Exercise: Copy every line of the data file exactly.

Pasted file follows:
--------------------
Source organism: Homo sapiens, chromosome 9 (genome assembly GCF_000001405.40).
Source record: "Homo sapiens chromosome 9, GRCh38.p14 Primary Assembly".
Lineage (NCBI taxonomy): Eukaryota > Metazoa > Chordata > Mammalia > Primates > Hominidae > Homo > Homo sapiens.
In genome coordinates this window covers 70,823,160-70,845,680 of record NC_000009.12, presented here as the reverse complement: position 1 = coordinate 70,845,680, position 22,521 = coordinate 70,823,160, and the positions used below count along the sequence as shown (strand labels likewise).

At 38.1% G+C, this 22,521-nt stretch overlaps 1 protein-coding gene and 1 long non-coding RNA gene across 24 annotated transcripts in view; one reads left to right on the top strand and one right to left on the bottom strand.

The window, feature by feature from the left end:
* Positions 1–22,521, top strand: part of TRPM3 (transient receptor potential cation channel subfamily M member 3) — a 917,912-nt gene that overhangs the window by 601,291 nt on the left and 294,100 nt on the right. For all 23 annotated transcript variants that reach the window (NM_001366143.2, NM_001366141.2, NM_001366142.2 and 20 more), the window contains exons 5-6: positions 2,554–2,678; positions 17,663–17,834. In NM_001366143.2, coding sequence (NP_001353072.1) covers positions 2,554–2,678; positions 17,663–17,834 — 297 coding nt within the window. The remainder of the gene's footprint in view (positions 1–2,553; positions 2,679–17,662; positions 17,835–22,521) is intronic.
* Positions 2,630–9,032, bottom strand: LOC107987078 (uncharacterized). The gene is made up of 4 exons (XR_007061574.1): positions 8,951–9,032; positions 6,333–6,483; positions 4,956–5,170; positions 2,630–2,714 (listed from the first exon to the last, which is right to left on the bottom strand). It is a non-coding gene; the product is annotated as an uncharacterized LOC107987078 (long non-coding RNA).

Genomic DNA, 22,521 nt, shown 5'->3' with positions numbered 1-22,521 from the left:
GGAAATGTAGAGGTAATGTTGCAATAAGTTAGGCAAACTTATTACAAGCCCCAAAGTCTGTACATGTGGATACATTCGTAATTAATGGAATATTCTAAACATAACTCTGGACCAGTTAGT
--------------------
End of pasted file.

Source organism: Homo sapiens, chromosome 9 (genome assembly GCF_000001405.40).
Source record: "Homo sapiens chromosome 9, GRCh38.p14 Primary Assembly".
Lineage (NCBI taxonomy): Eukaryota > Metazoa > Chordata > Mammalia > Primates > Hominidae > Homo > Homo sapiens.
In genome coordinates this window covers 70,823,160-70,845,680 of record NC_000009.12, presented here as the reverse complement: position 1 = coordinate 70,845,680, position 22,521 = coordinate 70,823,160, and the positions used below count along the sequence as shown (strand labels likewise).

At 38.1% G+C, this 22,521-nt stretch overlaps 1 protein-coding gene and 1 long non-coding RNA gene across 24 annotated transcripts in view; one reads left to right on the top strand and one right to left on the bottom strand.

The window, feature by feature from the left end:
* Positions 1–22,521, top strand: part of TRPM3 (transient receptor potential cation channel subfamily M member 3) — a 917,912-nt gene that overhangs the window by 601,291 nt on the left and 294,100 nt on the right. For all 23 annotated transcript variants that reach the window (NM_001366143.2, NM_001366141.2, NM_001366142.2 and 20 more), the window contains exons 5-6: positions 2,554–2,678; positions 17,663–17,834. In NM_001366143.2, coding sequence (NP_001353072.1) covers positions 2,554–2,678; positions 17,663–17,834 — 297 coding nt within the window. The remainder of the gene's footprint in view (positions 1–2,553; positions 2,679–17,662; positions 17,835–22,521) is intronic.
* Positions 2,630–9,032, bottom strand: LOC107987078 (uncharacterized). The gene is made up of 4 exons (XR_007061574.1): positions 8,951–9,032; positions 6,333–6,483; positions 4,956–5,170; positions 2,630–2,714 (listed from the first exon to the last, which is right to left on the bottom strand). It is a non-coding gene; the product is annotated as an uncharacterized LOC107987078 (long non-coding RNA).

Genomic DNA, 22,521 nt, shown 5'->3' with positions numbered 1-22,521 from the left:
GGAAATGTAGAGGTAATGTTGCAATAAGTTAGGCAAACTTATTACAAGCCCCAAAGTCTGTACATGTGGATACATTCGTAATTAATGGAATATTCTAAACATAACTCTGGACCAGTTAGT